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Federal Energy Regulatory Commission v. Barclays Bank PLC

United States District Court, E.D. California

March 28, 2017

FEDERAL ENERGY REGULATORY COMMISSION, Plaintiff,
v.
BARCLAYS BANK PLC; DANIEL BRIN; SCOTT CONNELLY; KAREN LEVINE; and RYAN SMITH, Defendants.

          ORDER

          Troy L. Nunley United States District Judge.

         Plaintiff Federal Energy Regulatory Commission (“FERC”), has filed this action, seeking affirmance of its administrative Order Assessing Civil Penalties (“Assessment Order”) against Defendants. ECF No. 1 (“Petition”). In its Assessment Order, FERC states that Barclays Bank PLC (“Barclays”) and four individuals violated the anti-manipulation provisions of the Federal Power Act (“FPA”), 16 U.S.C. § 824v(a), and FERC's Anti-Manipulation Rule, 18 C.F.R. 1c.1. Administrative Record (“AR”) 16-66.[1] The Assessment Order also assessed penalties and disgorgements against Defendants totaling $487.9 million. AR 84-85.

         I. THE CURRENT MOTION

         Pending before the Court is FERC's Motion to Affirm Civil Penalties. ECF No. 125. The parties have fully briefed the motion. See ECF No. 125 (motion), 136-54 (Defendants' opposition briefing and declarations), 166 (reply). The matter came on for hearing on February 9, 2017, at which time the parties responded to specific questions put to them by the Court. See ECF No. 186.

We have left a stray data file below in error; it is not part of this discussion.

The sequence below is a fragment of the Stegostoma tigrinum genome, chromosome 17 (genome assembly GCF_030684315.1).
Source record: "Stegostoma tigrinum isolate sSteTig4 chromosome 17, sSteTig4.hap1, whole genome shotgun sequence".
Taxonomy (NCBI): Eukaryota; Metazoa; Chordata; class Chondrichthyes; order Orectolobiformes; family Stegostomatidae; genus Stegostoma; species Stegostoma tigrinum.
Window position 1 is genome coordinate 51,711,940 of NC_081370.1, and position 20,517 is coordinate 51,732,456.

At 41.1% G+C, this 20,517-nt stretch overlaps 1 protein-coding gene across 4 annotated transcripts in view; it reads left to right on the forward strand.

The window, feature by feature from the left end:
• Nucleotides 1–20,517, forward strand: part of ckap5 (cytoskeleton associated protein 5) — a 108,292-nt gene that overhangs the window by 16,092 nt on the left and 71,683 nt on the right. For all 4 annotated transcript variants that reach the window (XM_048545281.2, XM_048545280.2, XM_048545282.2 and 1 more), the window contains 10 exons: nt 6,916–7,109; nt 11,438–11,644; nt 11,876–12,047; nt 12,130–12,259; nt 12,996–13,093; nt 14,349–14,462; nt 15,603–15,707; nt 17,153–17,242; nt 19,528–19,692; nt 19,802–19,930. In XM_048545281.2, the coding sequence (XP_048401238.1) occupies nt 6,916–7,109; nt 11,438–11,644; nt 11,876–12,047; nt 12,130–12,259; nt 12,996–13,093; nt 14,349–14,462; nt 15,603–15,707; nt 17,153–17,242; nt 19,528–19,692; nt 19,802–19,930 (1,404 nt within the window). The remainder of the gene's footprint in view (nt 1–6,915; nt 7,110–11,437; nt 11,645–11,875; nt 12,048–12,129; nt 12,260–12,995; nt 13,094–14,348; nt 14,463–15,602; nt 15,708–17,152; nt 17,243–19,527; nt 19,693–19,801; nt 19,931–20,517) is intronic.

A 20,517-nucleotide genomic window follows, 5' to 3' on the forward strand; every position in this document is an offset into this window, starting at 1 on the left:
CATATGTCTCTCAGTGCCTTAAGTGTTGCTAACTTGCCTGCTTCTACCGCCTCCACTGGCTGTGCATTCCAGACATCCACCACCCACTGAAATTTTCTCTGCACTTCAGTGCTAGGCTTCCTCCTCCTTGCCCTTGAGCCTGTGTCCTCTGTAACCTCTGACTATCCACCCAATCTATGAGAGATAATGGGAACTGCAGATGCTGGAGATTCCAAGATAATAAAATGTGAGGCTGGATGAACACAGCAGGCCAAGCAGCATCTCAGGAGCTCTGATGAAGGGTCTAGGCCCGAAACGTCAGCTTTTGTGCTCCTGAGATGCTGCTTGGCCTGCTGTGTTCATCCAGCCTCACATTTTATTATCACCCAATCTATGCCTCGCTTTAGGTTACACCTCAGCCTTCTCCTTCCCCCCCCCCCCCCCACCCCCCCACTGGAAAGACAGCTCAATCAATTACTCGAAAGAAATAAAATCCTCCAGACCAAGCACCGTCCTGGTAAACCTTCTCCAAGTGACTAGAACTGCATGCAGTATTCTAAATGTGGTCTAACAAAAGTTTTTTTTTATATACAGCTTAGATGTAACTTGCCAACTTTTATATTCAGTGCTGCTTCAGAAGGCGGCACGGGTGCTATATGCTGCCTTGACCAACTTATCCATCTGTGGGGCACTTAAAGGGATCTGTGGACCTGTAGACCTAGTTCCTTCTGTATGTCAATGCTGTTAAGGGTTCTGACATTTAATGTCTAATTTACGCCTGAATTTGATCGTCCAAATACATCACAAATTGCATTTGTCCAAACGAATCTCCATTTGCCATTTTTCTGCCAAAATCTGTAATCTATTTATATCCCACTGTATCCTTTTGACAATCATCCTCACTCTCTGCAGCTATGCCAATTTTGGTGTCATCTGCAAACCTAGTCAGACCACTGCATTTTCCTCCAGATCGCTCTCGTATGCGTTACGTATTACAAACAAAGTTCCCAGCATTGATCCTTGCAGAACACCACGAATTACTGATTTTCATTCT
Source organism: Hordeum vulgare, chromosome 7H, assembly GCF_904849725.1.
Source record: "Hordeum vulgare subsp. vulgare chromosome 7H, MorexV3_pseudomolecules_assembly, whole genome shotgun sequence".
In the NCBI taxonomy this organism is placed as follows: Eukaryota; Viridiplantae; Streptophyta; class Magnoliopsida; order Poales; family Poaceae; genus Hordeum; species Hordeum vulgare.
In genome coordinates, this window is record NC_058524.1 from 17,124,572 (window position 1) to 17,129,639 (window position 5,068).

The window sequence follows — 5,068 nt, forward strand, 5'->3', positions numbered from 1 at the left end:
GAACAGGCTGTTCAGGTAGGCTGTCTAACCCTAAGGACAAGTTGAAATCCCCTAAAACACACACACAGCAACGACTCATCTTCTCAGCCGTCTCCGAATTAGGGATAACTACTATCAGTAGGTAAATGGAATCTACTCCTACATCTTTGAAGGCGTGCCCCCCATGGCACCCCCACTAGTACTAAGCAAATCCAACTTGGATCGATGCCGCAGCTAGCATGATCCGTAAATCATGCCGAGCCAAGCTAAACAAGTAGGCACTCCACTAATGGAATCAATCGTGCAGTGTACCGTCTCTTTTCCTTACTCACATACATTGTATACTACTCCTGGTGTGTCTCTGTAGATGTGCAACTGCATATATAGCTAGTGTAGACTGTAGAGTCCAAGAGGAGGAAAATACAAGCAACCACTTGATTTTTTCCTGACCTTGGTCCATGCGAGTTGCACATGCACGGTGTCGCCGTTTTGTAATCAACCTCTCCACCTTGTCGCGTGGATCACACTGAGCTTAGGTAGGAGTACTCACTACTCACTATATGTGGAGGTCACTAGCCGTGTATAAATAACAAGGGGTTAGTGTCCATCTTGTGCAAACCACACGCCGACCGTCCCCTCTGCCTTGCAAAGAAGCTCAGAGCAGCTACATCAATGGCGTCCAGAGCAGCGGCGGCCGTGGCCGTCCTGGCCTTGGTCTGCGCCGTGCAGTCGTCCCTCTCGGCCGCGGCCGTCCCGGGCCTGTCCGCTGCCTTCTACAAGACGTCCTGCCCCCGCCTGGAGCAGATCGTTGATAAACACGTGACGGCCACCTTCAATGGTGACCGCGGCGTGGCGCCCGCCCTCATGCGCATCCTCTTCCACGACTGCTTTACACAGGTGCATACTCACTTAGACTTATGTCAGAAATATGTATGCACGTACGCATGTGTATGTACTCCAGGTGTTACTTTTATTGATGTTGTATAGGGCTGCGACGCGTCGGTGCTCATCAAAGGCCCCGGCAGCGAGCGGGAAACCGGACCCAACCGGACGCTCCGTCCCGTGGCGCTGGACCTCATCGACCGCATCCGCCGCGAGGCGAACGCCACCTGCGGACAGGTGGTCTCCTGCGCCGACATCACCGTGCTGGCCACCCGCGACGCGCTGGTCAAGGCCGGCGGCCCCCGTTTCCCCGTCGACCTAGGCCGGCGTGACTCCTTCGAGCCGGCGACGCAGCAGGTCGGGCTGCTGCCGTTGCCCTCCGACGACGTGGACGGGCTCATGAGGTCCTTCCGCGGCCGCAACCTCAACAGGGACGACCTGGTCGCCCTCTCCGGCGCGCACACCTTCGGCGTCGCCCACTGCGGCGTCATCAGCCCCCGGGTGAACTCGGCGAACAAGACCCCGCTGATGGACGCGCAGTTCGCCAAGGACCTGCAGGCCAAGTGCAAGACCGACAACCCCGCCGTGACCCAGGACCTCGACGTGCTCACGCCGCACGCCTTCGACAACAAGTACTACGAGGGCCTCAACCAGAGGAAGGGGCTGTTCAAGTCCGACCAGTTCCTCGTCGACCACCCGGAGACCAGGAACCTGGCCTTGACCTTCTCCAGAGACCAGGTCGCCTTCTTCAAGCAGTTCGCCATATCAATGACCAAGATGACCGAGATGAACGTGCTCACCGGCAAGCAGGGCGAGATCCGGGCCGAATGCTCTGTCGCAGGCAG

For the reasons that follow, the Court concludes, in agreement with every other federal court that has expressly addressed this issue, that Defendants are entitled to conduct discovery under the Federal Rules of Civil Procedure. See FERC v. Maxim Power Corp., 196 F.Supp.3d 181 (D. Mass. 2016); FERC v. City Power Marketing, LLC, 199 F.Supp.3d 218 (D.D.C. 2016); FERC v. Silkman, 2017 WL 374697, 2017 U.S. Dist. LEXIS 10902 (D. Me. 2017); FERC v. ETRACOM LLC, 2017 WL___, 2017 U.S. Dist. LEXIS 33430 (E.D. Cal. 2017). Accordingly, the Motion To Affirm will be denied without prejudice to its renewal as a dispositive motion at an appropriate time.

         II. PROCEDURAL HISTORY

         On October 9, 2013, FERC commenced this action by filing its “Petition” in this Court, referring to itself as “Petitioner” and Barclays and the individuals as “Respondents.” ECF No. 1. The Court will refer to FERC as the “Plaintiff and to Barclays and the individuals as “Defendants.”

         On May 22, 2015, the Court denied Defendants' motions to transfer venue of this case to the Southern District of New York, or to dismiss (in whole or in part) on grounds of lack of jurisdiction, failure to state a claim, or statute of limitations. ECF No. 88.[2] An overview of the alleged manipulation is set forth in that order.

         From the beginning of this litigation, the parties have sparred over whether or not the Court should permit the parties to conduct discovery under the Federal Rules of Civil Procedure. See ECF Nos. 44 (Defendants' motion to dismiss), 52 (Joint Report re Fed.R.Civ.P. 26(f)), 101 (Defendants' briefing on bifurcation), 103 (FERC's briefing on bifurcation), 118 (Defendants' motion for discovery).

         III. ADMINISTRATIVE HISTORY

         A. FERC's Authority